Things get dicey right off the bat as the band of survivors is forced to traverse across an elevator shaft on a narrow upturned table. If you're afraid of heights, this scene will be more than a little unsettling. In the process, one escapee is taken out by a plunging, fiery elevator car. Who? Let's just say helpful wait staff don't fair any better in this film than they did in the original. Dylan and Robert, predictably, have a battle of wills over which way they should go, but neither exhibits the screen presence to capture the leadership title.
This would be about a minute before Lucky Larry's disparaging
remarks toward our two heroes. © Warner Bros. Pictures
In their flight to safety, we get bite-size advances in character development. Elena mentions that Robert looks familiar to her. When Jennifer explains that her father used to be the mayor of New York, Elena exclaims, "Cool!" "No, it wasn't," comes Jennifer's flat response. Robert discovers that her daughter has become secretly engaged, then, climbing a vent later on with his soon-to-be son-in-law, he throws out, "I understand congratulations are in order."
Lucky Larry inexplicably picks a drunken verbal fight with Robert and Dylan, just as the latter two are heroically supervising a precarious improvised catwalk crossing over a flooded atrium. No sooner does he get "Assholes, both of ya" out of his mouth than I uttered, "Well, he's gonna die" aloud in the theater. Sure enough, he meets his demise in spectacular fashion shortly thereafter as a big hunk of engine dislodges and wipes him out on the catwalk.
Richard and Elena attempt to recreate the role of Martin and Nonnie in the original, but several factors, not the least of which is sexual-orientation, preclude things from unfolding in a similar manner. Richard's homosexual machinations seemed forced, as if occasionally Dreyfuss remembers, "Oh yeah, that's right, I'm supposed to be gay, so I should be 'acting' gay." The rest of the actors do fine with the limited material they are given.
Handy schematics of the ship seem to be mounted all over the place, especially at crucial physical and dramatic junctures. This, in turn, brings out latent engineering knowledge that no normal person could possibly be fortunate enough to have in that situation. A claustrophobic ascent through a tight A/C shaft ends with a grate bolted firmly in place. Just when they and the screenplay seem to have back themselves into a corner, they come up with the first of what would be several subsequent implausible solutions. I can't even free a screw using a proper screwdriver and putting my whole weight into it, but a kid can use a pendant to loosen a huge screw with dubious leverage. Riiiiiiiiiiiight.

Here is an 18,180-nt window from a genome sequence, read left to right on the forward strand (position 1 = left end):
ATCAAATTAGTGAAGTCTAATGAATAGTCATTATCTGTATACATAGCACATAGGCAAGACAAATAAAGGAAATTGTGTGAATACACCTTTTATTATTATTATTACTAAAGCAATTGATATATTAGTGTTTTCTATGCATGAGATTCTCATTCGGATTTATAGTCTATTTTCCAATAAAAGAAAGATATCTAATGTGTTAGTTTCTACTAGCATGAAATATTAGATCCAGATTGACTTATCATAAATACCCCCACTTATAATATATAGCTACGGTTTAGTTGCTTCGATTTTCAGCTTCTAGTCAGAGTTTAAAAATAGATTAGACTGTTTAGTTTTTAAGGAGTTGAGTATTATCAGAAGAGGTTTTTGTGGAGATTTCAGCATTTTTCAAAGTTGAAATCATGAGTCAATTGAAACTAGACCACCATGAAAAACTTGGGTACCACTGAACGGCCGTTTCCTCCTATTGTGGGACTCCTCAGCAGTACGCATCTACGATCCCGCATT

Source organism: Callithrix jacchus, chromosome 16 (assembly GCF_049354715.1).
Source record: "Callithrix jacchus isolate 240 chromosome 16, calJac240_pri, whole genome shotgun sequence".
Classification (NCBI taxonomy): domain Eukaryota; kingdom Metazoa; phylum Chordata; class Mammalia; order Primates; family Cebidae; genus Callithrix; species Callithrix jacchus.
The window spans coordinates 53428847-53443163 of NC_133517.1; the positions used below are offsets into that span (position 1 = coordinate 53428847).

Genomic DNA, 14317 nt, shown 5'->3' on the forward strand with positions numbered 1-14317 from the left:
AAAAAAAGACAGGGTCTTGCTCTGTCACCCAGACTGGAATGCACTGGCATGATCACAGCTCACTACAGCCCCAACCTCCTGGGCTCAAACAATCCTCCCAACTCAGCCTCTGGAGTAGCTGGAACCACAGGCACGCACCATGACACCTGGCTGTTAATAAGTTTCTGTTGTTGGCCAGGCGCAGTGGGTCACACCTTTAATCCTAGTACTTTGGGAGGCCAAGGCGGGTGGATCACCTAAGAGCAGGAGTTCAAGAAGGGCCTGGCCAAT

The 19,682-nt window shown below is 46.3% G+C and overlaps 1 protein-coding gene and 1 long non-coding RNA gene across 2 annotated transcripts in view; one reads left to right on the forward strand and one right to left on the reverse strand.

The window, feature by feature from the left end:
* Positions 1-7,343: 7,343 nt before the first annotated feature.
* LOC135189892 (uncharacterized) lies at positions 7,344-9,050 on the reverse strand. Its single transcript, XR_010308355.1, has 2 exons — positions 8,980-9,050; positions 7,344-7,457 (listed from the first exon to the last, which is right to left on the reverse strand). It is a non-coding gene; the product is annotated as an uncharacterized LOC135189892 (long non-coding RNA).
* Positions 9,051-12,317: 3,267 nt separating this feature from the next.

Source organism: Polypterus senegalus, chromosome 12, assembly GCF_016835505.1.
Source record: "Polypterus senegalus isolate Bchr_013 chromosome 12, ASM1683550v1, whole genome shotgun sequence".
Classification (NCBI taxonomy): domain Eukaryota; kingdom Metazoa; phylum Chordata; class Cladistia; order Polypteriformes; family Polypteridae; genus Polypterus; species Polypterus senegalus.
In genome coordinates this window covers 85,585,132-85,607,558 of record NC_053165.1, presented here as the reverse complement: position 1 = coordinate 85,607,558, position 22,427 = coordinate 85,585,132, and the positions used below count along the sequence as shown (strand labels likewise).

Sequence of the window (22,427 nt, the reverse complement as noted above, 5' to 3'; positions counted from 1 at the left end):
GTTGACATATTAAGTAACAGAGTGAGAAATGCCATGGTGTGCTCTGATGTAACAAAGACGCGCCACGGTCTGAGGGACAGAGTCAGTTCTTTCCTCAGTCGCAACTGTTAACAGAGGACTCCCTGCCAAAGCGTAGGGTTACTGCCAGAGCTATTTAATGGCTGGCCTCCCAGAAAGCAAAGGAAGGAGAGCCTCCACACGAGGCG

The film is rated PG-13 for intense, prolonged sequences of disaster and peril... and they ain't kidding. Depictions of death could have been much more graphic, so I give the filmmakers credit for toning down the mayhem. Some drownings and near-drownings are rightly upsetting, but not unduly explicit. And, I'm happy to report, nobody tosses their cookies! Honestly, it's the first film I've seen in a while that I felt actually deserved the rating it received, rather than the ridiculous stretching of the PG-13 rating more and more often into territory that is obviously worthy of an R rating. There's been some scuttlebutt about the movie being "just like Titanic", but that's hardly the case and has to be coming from people too young to recall The Poseidon Adventure. It's the best sinking of a ship since Titanic, to be sure, but it's different on so many levels. Unfortunately, one of
those levels is caring about the characters enough to be concerned about who lives and who dies, but if it's a summer thrill-ride you're seeking, set sail on Poseidon.
Previews: Click, Invincible, The Devil Wears Prada, Cars, Superman
Returns. Oh, and a soft-porn commercial for a digital camera starring a nearly nude Kate Moss.